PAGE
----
“We’ll put food colouring in it. Make it any damn shade you want."
“Yeah, like they do farm-raised salmon. I mean, you ever see how pink they make that crap? Like Flamingo pink. Sure don’t come out of the ocean lookin’ like that.”
If you were a fan of the fictional television series Breaking Bad, you may recognize that quote from its final season. In the episode’s opening scene, drug dealers were trying to perfect their meth’s popular blue colour. Why the writers and producers of the hit TV show decided to include a fact-lacking potshot at farm-raised salmon in their script remains a mystery. We did ask them, but they did not write us back.
From a salmon farmer’s perspective, the attack on our product was really frustrating. But from a communications standpoint, it was captivating. How did this random message, whether strategically planned by a competitor, a special interest group, or Hollywood’s elite, reach the eyes and ears of millions of current or potential customers?
For those of us who raise fish for food, we know that some people have struggled to accept that more than half the fish consumed around the world is aquaculture-born. Change is difficult. But the evolution from hunting our waters to farming them is inherently logical – we’ve watched it happen on land for thousands of years. However, in terms of food production in North America, we (aquaculturists/fish farmers) are the new kids on the block and we must take responsibility for earning our acceptance as a legitimate and responsible food provider.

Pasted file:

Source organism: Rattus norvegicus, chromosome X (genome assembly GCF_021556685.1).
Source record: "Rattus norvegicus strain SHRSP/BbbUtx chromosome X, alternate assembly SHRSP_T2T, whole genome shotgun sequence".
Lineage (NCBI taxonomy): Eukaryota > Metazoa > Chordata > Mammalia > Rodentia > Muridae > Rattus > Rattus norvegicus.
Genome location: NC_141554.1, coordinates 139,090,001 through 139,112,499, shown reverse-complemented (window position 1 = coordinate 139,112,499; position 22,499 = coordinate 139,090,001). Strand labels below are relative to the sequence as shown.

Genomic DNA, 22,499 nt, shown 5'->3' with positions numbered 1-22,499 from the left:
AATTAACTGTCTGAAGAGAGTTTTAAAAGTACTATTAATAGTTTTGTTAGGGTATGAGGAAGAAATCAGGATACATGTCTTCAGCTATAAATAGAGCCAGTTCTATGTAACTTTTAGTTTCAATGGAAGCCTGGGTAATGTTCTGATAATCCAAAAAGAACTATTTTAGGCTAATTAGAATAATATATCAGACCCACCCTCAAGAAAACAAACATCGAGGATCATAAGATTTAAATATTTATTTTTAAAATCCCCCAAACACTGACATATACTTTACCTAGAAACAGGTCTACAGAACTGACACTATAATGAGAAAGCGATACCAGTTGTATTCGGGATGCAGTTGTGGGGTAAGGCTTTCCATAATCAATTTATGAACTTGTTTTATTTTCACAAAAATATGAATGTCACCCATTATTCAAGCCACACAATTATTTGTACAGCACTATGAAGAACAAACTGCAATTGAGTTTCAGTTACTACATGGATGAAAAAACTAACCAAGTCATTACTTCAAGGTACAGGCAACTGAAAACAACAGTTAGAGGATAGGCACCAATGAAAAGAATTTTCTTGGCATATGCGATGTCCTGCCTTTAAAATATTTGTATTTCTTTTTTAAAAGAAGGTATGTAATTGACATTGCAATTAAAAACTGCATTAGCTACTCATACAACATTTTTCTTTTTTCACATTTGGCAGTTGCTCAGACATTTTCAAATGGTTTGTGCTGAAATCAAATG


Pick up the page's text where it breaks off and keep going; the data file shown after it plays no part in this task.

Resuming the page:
This essay’s purpose is not to whine about aquaculture’s unfair welcome to the food producing fraternity, but rather to help understand its genesis and explore opportunities to improve our practices, to communicate effectively and help the public better understand our business and food products.
Tragedy of the Commons
Perhaps a surprise to many, Alaska was the first region in North America to embrace aquaculture. In 1974, the state legislature passed the Private Salmon Hatchery Act in response to record low wild salmon catches. Today, up to 40% of Alaska’s bountiful salmon catch originate from a combination of private hatchery and ocean net pen systems, before being released to the ocean to graze. Alaskan salmon are often marketed as “wild-caught.”
In the early 1980s the provinces of British Columbia and New Brunswick and the states of Washington and Maine began to build an updated aquaculture model similar to that developed in many parts of Europe: full lifecycle captivity of salmon grown to market size in a combination of hatchery and ocean net pens. Salmon raised by this method are called “farmed.”
Aquaculture was, and is, a response to poor fisheries management and increased demand.